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BOOKS OF THE WEEK
Big Porn Inc: Exposing the Harms of the Global Porn Industry by Abigail Bray, Melinda Tankard Reist (eds.)
This week in The Age sexual health therapist, Matty Silver, asks a tricky question - Should high schools be encouraged to introduce discussions about pornography in their sex education curriculum?
Silver points to the fact that children start viewing porn when they're as young as eleven, she even speaks of teachers telling her that kids view porn during recess. This is not news to Spinifex, as porn consumption amongst young people was discussed in the introduction to Big Porn Inc: Children and young people are exposed to pornography at increasingly early ages. Pornography has become a global sex education handbook for many boys, with an estimated 70% of boys in Australia having seen pornography by the age of 12, and 100% by the age of 15. Maggie Hamilton's chapter 'Groomed to Consume Porn: How Sexualised Marketing Targets Children' discusses this extensively.
Educating children about pornography and it's brutal distortions may not sit well with parents, but Silver agrees it's a vital lesson that should be taught in schools. Her 'Planet Porn' article examines the horribly distorted and increasingly violent pornography that is becoming 'norm, so that it can be distinguished from the music videos and sexy advertising of today's pop culture.' Again, Big Porn Inc discusses this extensively in Susan Hawthorne's hard-hitting chapter, 'Capital and the Crimes of Pornographers: Free to Lynch, Exploit, Rape and Torture'. Silver detiails how (brutal) anal sex has become mainstream in heterosexual porn, as has ejaculating on a woman's face, not to mention the derogatory language, and as a response to these horrible portrayals; 'boys should be told that slapping women during sex and calling them bitches or always expecting oral sex is not cool.'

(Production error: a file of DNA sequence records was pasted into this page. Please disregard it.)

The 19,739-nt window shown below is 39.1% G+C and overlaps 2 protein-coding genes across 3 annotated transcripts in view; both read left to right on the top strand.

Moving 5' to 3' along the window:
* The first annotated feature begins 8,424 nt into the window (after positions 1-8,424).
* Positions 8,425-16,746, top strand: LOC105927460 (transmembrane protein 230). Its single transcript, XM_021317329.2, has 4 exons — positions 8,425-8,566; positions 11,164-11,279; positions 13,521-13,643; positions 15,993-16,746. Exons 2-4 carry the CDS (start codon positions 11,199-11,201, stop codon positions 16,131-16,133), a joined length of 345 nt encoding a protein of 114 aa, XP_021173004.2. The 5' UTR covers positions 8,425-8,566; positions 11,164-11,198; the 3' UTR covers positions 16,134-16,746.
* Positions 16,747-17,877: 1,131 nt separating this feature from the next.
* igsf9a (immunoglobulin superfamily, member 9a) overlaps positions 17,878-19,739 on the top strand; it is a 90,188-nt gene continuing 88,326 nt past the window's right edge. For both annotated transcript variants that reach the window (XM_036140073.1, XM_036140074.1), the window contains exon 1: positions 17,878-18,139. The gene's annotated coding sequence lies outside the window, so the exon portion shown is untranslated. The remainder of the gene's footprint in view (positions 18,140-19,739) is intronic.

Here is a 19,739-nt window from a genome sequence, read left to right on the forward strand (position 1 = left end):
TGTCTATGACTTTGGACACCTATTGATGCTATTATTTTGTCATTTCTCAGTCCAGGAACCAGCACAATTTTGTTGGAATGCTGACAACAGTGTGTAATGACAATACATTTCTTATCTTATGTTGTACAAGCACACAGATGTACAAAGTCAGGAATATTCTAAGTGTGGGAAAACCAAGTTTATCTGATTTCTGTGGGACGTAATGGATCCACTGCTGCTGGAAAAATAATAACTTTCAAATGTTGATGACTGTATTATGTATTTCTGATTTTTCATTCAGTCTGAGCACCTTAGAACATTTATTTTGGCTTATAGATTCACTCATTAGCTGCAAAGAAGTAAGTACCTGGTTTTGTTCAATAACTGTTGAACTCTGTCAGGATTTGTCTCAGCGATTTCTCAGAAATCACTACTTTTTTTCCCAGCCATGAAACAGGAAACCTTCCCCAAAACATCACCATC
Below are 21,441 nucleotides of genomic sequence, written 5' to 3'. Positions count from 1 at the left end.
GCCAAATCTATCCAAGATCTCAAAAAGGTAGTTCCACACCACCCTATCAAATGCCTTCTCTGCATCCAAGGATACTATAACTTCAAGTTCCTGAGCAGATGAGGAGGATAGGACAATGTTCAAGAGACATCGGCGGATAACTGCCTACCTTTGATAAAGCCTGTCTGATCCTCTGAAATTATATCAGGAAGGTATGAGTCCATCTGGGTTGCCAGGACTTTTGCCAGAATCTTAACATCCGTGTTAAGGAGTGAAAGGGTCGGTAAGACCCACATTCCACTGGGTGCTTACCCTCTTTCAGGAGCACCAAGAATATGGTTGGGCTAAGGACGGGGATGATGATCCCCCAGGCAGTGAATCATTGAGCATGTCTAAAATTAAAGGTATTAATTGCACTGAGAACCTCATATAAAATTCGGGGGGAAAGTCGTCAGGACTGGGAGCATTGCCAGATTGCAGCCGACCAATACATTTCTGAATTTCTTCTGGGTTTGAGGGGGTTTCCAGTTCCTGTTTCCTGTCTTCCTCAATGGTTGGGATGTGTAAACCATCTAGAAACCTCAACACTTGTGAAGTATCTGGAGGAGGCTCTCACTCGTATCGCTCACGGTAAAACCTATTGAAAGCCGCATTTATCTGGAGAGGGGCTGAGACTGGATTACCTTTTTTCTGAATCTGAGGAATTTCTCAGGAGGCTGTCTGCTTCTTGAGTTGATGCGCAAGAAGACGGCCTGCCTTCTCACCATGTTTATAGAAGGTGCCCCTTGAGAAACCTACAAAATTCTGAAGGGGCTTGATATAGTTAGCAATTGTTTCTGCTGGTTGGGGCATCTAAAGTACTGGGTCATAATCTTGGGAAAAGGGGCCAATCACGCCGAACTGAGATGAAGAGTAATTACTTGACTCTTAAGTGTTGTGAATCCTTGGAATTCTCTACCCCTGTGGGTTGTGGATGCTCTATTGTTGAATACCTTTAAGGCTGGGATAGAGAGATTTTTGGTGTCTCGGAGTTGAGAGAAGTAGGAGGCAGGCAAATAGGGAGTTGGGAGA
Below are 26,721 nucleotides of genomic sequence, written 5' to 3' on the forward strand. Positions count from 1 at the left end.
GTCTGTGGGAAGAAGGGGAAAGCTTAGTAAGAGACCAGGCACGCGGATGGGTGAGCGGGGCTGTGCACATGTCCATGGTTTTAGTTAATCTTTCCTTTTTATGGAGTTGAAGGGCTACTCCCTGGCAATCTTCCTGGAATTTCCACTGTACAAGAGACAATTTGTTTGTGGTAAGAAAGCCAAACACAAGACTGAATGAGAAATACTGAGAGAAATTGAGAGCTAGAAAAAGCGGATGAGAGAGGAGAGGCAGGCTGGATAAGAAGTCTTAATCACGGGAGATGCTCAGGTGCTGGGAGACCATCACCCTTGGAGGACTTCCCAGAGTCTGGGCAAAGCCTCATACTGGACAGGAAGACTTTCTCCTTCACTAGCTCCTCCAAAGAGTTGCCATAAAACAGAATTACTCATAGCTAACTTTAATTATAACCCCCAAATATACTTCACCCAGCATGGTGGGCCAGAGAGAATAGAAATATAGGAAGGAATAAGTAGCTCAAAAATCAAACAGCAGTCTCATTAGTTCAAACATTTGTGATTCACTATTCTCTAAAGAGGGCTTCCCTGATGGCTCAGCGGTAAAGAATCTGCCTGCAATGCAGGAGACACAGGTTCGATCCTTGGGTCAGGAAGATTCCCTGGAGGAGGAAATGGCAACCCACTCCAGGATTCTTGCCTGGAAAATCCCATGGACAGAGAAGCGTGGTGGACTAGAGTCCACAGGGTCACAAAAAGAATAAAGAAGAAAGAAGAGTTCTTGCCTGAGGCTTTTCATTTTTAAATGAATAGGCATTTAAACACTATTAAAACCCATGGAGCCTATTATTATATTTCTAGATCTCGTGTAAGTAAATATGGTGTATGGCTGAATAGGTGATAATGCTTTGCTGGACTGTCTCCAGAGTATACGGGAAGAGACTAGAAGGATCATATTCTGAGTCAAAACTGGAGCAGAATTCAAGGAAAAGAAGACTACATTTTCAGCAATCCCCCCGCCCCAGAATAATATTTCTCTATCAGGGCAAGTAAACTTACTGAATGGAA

Gail Dines, in her contributing Big Porn Inc chapter, 'The New Lolita: Pornography and the Sexualization of Childhood', goes into this further, explaining that; “Porn culture doesn’t only affect men. It also changes the way women and girls think about their bodies, their sexuality and their relationships”
Of course porn education should be introduced in schools - though we don't necassarily agree with Silver's mention of 'providing an alternative to industrial-strength, hard-core porn' (this could land in the grey oxymoronic area of 'Feminist Porn'). Rather, we think that since children are exposed to porn at such a young age, schools should take the opportunity to provide a context for what they've already seen - challenge them to see it in a critical (and truthful) light. Such lessons can be learnt from Big Porn Inc: Exposing the Harms of the Global Porn Industry, which was Highly Commended in the 2012 Australian Educational Publishing Awards.